You may have noticed the use of the word ‘keeper’ rather than ‘owner’. That is because keeper, according to the law, is the correct term for the dog’s primary guardian but does not necessarily indicate ownership. 

Breeders are therefore considered a keeper and are responsible for chipping if the dog is older than eight weeks.

(Image credit: Halo microchip scanner)

Which microchip scanners should I buy?

Shopping for the right scanner can be a daunting and confusing experience given the technical jargon and abundance of options available. Below is our top pick, but there are several handy and informative round-up of the best options available from a quick google search.

Halo Microchip Scanner 

The Halo scanner is one of the best options for any dog owner. This handy, ultra-portable universal scanner comes at a great price point and with a seriously impressive 4.7 star average Amazon rating from over 1,200 reviews.

It features both USB and Bluetooth interfaces, allowing you to transfer the data captured by the scanner on to your PC or handheld device and is powered by a rechargeable battery.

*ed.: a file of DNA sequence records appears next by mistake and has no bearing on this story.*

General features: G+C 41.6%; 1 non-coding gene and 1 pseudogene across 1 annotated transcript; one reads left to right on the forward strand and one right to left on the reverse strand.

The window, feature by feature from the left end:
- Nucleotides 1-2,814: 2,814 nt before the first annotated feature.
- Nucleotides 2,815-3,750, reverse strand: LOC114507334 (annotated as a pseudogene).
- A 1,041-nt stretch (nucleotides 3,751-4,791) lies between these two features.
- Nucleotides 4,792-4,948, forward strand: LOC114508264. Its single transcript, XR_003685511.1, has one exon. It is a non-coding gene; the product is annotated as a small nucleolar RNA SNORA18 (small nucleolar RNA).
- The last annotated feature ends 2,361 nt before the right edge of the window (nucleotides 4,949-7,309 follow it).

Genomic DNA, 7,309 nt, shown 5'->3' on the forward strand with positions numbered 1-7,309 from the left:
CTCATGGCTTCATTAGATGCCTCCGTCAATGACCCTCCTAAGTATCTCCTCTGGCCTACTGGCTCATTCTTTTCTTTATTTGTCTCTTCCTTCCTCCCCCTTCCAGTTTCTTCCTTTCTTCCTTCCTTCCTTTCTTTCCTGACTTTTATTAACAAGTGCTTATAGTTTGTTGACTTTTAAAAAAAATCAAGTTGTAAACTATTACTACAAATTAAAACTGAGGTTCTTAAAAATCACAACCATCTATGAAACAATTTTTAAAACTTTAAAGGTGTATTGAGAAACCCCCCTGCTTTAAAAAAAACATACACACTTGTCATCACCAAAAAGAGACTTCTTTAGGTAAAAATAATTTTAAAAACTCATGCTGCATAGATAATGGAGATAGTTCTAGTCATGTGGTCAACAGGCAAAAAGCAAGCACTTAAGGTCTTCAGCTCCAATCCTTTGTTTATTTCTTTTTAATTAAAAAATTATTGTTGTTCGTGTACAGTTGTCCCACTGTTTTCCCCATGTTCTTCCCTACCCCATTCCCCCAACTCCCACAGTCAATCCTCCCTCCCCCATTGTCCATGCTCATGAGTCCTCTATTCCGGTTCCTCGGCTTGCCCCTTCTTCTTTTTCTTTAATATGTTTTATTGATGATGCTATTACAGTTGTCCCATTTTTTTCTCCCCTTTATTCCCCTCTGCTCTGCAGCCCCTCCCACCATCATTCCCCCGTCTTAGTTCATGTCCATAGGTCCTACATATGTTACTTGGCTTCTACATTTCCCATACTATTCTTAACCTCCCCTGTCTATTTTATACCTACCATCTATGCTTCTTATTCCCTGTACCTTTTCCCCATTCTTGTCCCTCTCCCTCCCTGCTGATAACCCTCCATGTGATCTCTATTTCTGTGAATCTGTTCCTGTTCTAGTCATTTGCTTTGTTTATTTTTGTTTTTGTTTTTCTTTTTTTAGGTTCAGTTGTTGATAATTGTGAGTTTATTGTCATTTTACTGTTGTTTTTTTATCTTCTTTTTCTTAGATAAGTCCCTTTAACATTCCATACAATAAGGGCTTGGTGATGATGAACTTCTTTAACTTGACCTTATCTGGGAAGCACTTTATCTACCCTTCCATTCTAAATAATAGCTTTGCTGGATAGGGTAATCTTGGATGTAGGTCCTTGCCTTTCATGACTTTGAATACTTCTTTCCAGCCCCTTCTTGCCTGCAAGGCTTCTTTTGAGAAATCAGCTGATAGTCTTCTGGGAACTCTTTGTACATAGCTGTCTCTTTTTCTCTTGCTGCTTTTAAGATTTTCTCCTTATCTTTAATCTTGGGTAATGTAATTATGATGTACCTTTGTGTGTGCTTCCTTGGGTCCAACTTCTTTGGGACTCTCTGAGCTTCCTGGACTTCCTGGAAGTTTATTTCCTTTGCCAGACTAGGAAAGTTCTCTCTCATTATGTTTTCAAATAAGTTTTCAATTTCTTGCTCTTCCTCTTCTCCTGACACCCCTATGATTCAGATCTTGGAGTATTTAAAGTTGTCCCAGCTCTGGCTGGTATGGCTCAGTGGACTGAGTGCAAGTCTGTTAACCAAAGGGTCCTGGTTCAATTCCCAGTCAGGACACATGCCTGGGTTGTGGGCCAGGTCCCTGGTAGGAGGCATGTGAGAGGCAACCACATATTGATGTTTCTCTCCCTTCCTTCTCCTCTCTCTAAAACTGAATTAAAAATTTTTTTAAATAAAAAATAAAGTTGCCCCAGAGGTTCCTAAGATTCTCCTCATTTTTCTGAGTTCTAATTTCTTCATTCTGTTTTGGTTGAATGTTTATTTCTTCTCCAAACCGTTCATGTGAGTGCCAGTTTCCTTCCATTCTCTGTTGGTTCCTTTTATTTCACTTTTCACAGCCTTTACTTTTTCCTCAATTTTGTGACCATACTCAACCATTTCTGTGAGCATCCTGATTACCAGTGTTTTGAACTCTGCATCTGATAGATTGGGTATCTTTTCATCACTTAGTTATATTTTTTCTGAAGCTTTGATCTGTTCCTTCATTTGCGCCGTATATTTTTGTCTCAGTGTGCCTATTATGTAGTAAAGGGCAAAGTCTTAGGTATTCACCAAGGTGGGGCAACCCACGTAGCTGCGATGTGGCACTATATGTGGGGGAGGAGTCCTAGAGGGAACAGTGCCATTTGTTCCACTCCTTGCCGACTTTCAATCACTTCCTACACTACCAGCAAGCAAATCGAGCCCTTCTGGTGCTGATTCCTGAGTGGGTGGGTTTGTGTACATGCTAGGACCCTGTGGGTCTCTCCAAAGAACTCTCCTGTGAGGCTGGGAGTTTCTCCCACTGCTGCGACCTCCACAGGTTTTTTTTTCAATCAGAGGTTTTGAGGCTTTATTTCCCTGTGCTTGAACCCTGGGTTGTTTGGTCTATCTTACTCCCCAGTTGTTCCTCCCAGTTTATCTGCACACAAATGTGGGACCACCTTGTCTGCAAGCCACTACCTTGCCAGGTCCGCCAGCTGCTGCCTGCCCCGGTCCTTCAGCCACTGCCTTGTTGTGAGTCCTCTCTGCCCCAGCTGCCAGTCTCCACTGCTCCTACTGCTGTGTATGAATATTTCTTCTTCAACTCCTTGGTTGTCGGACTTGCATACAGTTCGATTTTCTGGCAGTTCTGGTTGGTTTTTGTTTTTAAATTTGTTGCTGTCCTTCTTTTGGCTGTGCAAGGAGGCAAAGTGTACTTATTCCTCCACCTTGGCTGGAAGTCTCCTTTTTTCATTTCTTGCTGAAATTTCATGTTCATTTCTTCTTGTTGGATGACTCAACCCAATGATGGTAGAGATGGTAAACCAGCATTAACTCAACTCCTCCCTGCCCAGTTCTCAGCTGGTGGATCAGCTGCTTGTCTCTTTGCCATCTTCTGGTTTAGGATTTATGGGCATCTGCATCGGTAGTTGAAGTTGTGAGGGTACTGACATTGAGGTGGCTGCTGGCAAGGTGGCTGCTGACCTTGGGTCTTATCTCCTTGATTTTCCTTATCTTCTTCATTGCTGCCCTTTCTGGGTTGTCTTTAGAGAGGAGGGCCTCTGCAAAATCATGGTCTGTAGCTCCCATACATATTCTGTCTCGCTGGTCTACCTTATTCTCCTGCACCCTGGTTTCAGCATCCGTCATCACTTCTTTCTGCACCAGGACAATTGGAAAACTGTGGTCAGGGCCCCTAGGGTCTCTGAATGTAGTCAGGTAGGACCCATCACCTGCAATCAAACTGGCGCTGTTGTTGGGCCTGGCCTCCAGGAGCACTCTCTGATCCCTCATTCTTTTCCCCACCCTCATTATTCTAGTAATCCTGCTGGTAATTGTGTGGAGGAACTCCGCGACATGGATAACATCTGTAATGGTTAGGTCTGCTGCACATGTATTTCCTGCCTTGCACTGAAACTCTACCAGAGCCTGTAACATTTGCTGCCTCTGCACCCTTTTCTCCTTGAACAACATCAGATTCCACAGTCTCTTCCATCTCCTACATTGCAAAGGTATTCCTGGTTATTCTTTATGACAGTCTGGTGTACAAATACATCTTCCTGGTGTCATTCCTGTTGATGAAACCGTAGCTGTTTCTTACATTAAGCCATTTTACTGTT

Final thoughts

Microchipping your dog is one of the simplest and most effective ways to safeguard your pooch’s wellbeing for very little long-term cost and scanners are essential to make use of the chip.

With a wealth of options at a range of price-points, personal scanners are an investment that you and your pup can feel great about.


Pet Tech Week on PetsRadar
Pet Tech Week is brought to you by PetsRadar.com. Throughout this week we'll be showcasing the new tech that will make your pets happier and healthier. Whether you want a smart cat flap, a canine camera or the best vacuum cleaner for pet hair, we've got you covered.